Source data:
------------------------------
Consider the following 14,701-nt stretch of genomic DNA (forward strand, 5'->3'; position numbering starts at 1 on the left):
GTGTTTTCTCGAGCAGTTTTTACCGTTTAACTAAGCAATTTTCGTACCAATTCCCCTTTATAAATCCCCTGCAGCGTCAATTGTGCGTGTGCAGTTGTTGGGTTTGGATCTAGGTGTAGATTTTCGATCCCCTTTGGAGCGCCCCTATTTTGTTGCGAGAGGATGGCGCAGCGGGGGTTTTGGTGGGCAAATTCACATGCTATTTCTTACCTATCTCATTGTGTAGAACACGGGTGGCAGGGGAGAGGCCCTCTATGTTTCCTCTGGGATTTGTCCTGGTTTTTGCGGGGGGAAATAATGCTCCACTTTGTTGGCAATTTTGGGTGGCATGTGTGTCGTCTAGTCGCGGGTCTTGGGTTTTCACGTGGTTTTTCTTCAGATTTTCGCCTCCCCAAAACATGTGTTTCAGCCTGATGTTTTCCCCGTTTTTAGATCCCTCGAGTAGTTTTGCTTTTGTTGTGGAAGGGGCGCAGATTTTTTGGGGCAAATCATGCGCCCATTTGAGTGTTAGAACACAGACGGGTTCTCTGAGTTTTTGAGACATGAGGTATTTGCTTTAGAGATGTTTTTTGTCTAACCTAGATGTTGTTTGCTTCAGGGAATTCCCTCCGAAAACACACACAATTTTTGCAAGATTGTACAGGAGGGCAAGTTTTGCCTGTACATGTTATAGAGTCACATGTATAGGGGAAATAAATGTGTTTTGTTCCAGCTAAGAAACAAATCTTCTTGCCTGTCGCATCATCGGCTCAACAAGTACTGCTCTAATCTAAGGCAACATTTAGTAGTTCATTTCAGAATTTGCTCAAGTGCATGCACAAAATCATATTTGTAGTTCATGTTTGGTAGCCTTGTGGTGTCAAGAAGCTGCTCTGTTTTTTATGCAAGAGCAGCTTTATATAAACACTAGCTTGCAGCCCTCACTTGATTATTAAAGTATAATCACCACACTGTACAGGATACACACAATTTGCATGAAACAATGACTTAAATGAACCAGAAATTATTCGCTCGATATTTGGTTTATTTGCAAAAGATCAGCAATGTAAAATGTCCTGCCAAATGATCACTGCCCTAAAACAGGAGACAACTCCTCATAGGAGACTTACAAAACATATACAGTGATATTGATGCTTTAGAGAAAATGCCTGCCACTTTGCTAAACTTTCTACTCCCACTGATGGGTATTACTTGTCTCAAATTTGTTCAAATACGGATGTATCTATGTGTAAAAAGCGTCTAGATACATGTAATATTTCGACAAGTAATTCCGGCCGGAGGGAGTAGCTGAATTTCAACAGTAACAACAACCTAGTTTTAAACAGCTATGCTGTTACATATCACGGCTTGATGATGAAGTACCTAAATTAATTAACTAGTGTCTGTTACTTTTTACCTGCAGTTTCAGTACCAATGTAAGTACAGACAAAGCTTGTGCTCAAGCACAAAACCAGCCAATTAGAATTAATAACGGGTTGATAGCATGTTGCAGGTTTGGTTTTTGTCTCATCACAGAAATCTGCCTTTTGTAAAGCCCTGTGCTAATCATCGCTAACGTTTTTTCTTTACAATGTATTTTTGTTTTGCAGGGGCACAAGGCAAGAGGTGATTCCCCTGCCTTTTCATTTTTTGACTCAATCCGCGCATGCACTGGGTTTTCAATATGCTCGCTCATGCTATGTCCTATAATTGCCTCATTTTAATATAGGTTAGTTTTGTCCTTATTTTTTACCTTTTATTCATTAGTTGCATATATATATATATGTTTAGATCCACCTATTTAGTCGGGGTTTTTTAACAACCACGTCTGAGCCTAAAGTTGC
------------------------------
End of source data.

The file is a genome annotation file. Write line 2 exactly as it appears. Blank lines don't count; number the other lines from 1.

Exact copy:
GTGTTTTCTCGAGCAGTTTTTACCGTTTAACTAAGCAATTTTCGTACCAATTCCCCTTTATAAATCCCCTGCAGCGTCAATTGTGCGTGTGCAGTTGTTGGGTTTGGATCTAGGTGTAGATTTTCGATCCCCTTTGGAGCGCCCCTATTTTGTTGCGAGAGGATGGCGCAGCGGGGGTTTTGGTGGGCAAATTCACATGCTATTTCTTACCTATCTCATTGTGTAGAACACGGGTGGCAGGGGAGAGGCCCTCTATGTTTCCTCTGGGATTTGTCCTGGTTTTTGCGGGGGGAAATAATGCTCCACTTTGTTGGCAATTTTGGGTGGCATGTGTGTCGTCTAGTCGCGGGTCTTGGGTTTTCACGTGGTTTTTCTTCAGATTTTCGCCTCCCCAAAACATGTGTTTCAGCCTGATGTTTTCCCCGTTTTTAGATCCCTCGAGTAGTTTTGCTTTTGTTGTGGAAGGGGCGCAGATTTTTTGGGGCAAATCATGCGCCCATTTGAGTGTTAGAACACAGACGGGTTCTCTGAGTTTTTGAGACATGAGGTATTTGCTTTAGAGATGTTTTTTGTCTAACCTAGATGTTGTTTGCTTCAGGGAATTCCCTCCGAAAACACACACAATTTTTGCAAGATTGTACAGGAGGGCAAGTTTTGCCTGTACATGTTATAGAGTCACATGTATAGGGGAAATAAATGTGTTTTGTTCCAGCTAAGAAACAAATCTTCTTGCCTGTCGCATCATCGGCTCAACAAGTACTGCTCTAATCTAAGGCAACATTTAGTAGTTCATTTCAGAATTTGCTCAAGTGCATGCACAAAATCATATTTGTAGTTCATGTTTGGTAGCCTTGTGGTGTCAAGAAGCTGCTCTGTTTTTTATGCAAGAGCAGCTTTATATAAACACTAGCTTGCAGCCCTCACTTGATTATTAAAGTATAATCACCACACTGTACAGGATACACACAATTTGCATGAAACAATGACTTAAATGAACCAGAAATTATTCGCTCGATATTTGGTTTATTTGCAAAAGATCAGCAATGTAAAATGTCCTGCCAAATGATCACTGCCCTAAAACAGGAGACAACTCCTCATAGGAGACTTACAAAACATATACAGTGATATTGATGCTTTAGAGAAAATGCCTGCCACTTTGCTAAACTTTCTACTCCCACTGATGGGTATTACTTGTCTCAAATTTGTTCAAATACGGATGTATCTATGTGTAAAAAGCGTCTAGATACATGTAATATTTCGACAAGTAATTCCGGCCGGAGGGAGTAGCTGAATTTCAACAGTAACAACAACCTAGTTTTAAACAGCTATGCTGTTACATATCACGGCTTGATGATGAAGTACCTAAATTAATTAACTAGTGTCTGTTACTTTTTACCTGCAGTTTCAGTACCAATGTAAGTACAGACAAAGCTTGTGCTCAAGCACAAAACCAGCCAATTAGAATTAATAACGGGTTGATAGCATGTTGCAGGTTTGGTTTTTGTCTCATCACAGAAATCTGCCTTTTGTAAAGCCCTGTGCTAATCATCGCTAACGTTTTTTCTTTACAATGTATTTTTGTTTTGCAGGGGCACAAGGCAAGAGGTGATTCCCCTGCCTTTTCATTTTTTGACTCAATCCGCGCATGCACTGGGTTTTCAATATGCTCGCTCATGCTATGTCCTATAATTGCCTCATTTTAATATAGGTTAGTTTTGTCCTTATTTTTTACCTTTTATTCATTAGTTGCATATATATATATATGTTTAGATCCACCTATTTAGTCGGGGTTTTTTAACAACCACGTCTGAGCCTAAAGTTGC